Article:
When NASA did this sort of thing, it was an unintentional spinoff, albeit arguably the one that had the greatest impact on mankind, of a 100bn dollar project.
NASA still provides this material without copyright.
I think a global first is within our reach.
Last year I did a 8 hr time-lapse of Jupiter as a proof of concept.
The wider goal was to unify the time-lapse streams from several such scopes (a global project) to create essentially a continuous time-lapse of Jupiter, along with various sites on Earth to really put people in touch with their spinning home and solar system. This would be the first time anything like this has ever been attempted.
Personally I think it would be ‘FRICKIN AWESOME’ if this can be pulled off!
The planets align later this year, and I had intended to start garnering support for this some time after Easter 2011 (post DMD2). This is not a trivial project. I’m also not rich enough to fund this one out of my own pockets which is one of the reasons I’ve been taking donations.
Earlier this week I found out about the youtube Nextup program, and that it had a deadline of the end of the week! (27 March I think). It looks like youtube are essentially scouting for talent and are willing to put some funds that way. $35k and YT promotion would be useful incentives in getting the global interest of astronomers needed to take this one to the hoop. I put together what I could in the time I had available.
Yeah I appreciate this might seem an odd time to release the video, but this one is working according to their schedule, not mine.
The entry is meant to be accompanied by a 400 word ‘essay’.
This is what I submitted.
– To unify the eyes of the world
This project is intrinsically global in its nature, and will, upon its completion constitute a global first.
Our technology has now advanced to the point where one man can, with modest resources, surpass what was a billion dollar superpower effort four decades ago.
-The images I have here of Jupiter in this video, while impressive, are actually well below the machine’s capability, but regrettably I didn’t have time to wait for good conditions, or to travel to an observatory site. Nonetheless this video demonstrates the proof of concept.
I propose to implement this technology with the aim of recording a 24 hour timelapse of Jupiter from as many locations on Earth as possible. While all the components to make this project happen have been in existence for 5 or so years, no one has yet bought them together.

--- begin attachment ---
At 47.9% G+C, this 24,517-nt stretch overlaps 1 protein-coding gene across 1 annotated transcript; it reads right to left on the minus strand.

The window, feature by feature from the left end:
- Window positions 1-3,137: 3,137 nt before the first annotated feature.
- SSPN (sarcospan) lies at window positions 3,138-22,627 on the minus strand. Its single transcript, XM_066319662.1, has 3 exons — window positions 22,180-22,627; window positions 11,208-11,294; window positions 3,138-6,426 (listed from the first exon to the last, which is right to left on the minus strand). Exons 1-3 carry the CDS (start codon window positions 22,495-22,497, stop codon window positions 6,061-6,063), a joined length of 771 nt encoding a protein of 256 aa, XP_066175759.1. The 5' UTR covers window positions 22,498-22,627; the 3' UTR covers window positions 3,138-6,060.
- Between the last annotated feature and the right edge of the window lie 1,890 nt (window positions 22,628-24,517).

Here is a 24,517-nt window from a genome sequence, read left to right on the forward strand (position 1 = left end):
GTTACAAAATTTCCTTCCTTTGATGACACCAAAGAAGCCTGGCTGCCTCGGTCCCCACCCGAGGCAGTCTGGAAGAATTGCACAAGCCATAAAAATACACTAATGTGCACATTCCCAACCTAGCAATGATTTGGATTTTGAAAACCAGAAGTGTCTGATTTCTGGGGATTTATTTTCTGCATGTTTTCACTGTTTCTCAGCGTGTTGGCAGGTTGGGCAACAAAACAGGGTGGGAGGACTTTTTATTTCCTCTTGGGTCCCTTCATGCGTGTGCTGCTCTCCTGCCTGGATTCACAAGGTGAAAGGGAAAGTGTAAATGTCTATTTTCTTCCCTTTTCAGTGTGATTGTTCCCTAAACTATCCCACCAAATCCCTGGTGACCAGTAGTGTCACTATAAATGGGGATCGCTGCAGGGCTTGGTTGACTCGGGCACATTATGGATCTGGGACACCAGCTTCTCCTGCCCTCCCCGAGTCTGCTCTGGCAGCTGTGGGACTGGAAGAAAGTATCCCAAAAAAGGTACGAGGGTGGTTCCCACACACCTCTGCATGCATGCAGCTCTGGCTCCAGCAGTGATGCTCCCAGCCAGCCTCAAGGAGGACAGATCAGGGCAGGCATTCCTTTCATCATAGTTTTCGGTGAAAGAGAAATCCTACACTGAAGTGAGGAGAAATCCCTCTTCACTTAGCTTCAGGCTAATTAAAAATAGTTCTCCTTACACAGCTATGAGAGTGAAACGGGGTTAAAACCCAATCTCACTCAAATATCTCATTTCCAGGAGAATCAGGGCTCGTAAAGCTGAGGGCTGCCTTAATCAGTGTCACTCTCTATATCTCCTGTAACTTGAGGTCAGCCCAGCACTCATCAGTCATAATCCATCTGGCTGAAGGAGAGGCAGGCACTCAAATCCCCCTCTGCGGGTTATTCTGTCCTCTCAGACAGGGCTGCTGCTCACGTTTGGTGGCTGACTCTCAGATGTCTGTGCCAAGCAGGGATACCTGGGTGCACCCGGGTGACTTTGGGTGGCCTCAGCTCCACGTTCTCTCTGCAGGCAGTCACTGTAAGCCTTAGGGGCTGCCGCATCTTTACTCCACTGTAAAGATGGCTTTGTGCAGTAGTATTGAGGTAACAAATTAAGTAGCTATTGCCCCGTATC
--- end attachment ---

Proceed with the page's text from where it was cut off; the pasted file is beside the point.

Realistically $35 k is a secondary consideration for this project in that if this venture were to be attempted commercially it would probably cost about 5-10+ times this amount (4+ professional planetary imagers operating technical and expensive kit from four locations on the planet).
Thankfully, many scientific institutes will be happy to help out pro-bono if the project is interesting, and plausible, and this project is both. The publicity the work is likely to garner (especially with Youtube/Google promotion) will probably be a deal clinching incentive. The ability to buy someone a few thousand bucks worth of kit (if necessary) is likely to be a significant (and relatively cost effective) sweetener/ facilitator.
It is likely that this will have to happen from observatory sites, simply to increase the probability of clear skies. The good news is most observatories usually have ‘small scopes’ on site (large by amateur standards) that are perfectly capable of performing this sort of project. Further they usually have capable people operating them.
-I am a credible research scientist, with a track record of producing popular and rigorous scientific videos that demonstrate I can pull this sort of thing off. It is likely, although not guaranteed, that I could garner the support of several observatories.
The primary purpose of this project is to allow people to see things from a different mental vantage point. To graphically connect them, via new technology and media, with both the planet rotating beneath their feet, and the planets spinning above their heads.
-Next year, Mars!